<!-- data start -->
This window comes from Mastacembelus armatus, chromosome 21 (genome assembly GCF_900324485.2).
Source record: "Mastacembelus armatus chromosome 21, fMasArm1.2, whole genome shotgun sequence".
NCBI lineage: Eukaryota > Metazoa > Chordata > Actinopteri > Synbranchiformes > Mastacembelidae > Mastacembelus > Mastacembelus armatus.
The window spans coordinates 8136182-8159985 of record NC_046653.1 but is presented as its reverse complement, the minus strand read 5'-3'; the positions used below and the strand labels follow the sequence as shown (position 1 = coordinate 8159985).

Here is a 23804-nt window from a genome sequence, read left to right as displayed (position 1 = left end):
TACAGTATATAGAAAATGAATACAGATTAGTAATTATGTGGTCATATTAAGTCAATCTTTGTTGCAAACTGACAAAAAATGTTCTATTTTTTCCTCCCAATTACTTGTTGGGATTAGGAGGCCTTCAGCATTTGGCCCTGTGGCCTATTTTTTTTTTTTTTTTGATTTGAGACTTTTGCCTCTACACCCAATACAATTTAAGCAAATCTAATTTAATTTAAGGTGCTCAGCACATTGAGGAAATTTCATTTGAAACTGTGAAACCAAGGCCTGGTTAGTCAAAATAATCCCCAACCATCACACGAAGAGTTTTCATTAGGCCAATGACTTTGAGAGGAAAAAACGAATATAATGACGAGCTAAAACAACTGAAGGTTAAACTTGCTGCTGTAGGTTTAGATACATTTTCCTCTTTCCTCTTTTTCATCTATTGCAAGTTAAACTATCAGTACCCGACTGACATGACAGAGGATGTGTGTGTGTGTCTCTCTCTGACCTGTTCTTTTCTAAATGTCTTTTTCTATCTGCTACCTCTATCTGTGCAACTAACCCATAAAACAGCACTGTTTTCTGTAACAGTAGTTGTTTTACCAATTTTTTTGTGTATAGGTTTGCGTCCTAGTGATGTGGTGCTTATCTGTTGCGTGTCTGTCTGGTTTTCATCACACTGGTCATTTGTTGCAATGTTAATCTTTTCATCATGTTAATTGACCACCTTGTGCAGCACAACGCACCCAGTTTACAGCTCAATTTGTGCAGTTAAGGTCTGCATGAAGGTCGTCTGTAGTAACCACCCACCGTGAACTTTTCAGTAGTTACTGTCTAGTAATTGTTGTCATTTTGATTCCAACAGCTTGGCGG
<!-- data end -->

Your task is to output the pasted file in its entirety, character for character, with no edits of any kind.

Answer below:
This window comes from Mastacembelus armatus, chromosome 21 (genome assembly GCF_900324485.2).
Source record: "Mastacembelus armatus chromosome 21, fMasArm1.2, whole genome shotgun sequence".
NCBI lineage: Eukaryota > Metazoa > Chordata > Actinopteri > Synbranchiformes > Mastacembelidae > Mastacembelus > Mastacembelus armatus.
The window spans coordinates 8136182-8159985 of record NC_046653.1 but is presented as its reverse complement, the minus strand read 5'-3'; the positions used below and the strand labels follow the sequence as shown (position 1 = coordinate 8159985).

Here is a 23804-nt window from a genome sequence, read left to right as displayed (position 1 = left end):
TACAGTATATAGAAAATGAATACAGATTAGTAATTATGTGGTCATATTAAGTCAATCTTTGTTGCAAACTGACAAAAAATGTTCTATTTTTTCCTCCCAATTACTTGTTGGGATTAGGAGGCCTTCAGCATTTGGCCCTGTGGCCTATTTTTTTTTTTTTTTTGATTTGAGACTTTTGCCTCTACACCCAATACAATTTAAGCAAATCTAATTTAATTTAAGGTGCTCAGCACATTGAGGAAATTTCATTTGAAACTGTGAAACCAAGGCCTGGTTAGTCAAAATAATCCCCAACCATCACACGAAGAGTTTTCATTAGGCCAATGACTTTGAGAGGAAAAAACGAATATAATGACGAGCTAAAACAACTGAAGGTTAAACTTGCTGCTGTAGGTTTAGATACATTTTCCTCTTTCCTCTTTTTCATCTATTGCAAGTTAAACTATCAGTACCCGACTGACATGACAGAGGATGTGTGTGTGTGTCTCTCTCTGACCTGTTCTTTTCTAAATGTCTTTTTCTATCTGCTACCTCTATCTGTGCAACTAACCCATAAAACAGCACTGTTTTCTGTAACAGTAGTTGTTTTACCAATTTTTTTGTGTATAGGTTTGCGTCCTAGTGATGTGGTGCTTATCTGTTGCGTGTCTGTCTGGTTTTCATCACACTGGTCATTTGTTGCAATGTTAATCTTTTCATCATGTTAATTGACCACCTTGTGCAGCACAACGCACCCAGTTTACAGCTCAATTTGTGCAGTTAAGGTCTGCATGAAGGTCGTCTGTAGTAACCACCCACCGTGAACTTTTCAGTAGTTACTGTCTAGTAATTGTTGTCATTTTGATTCCAACAGCTTGGCGG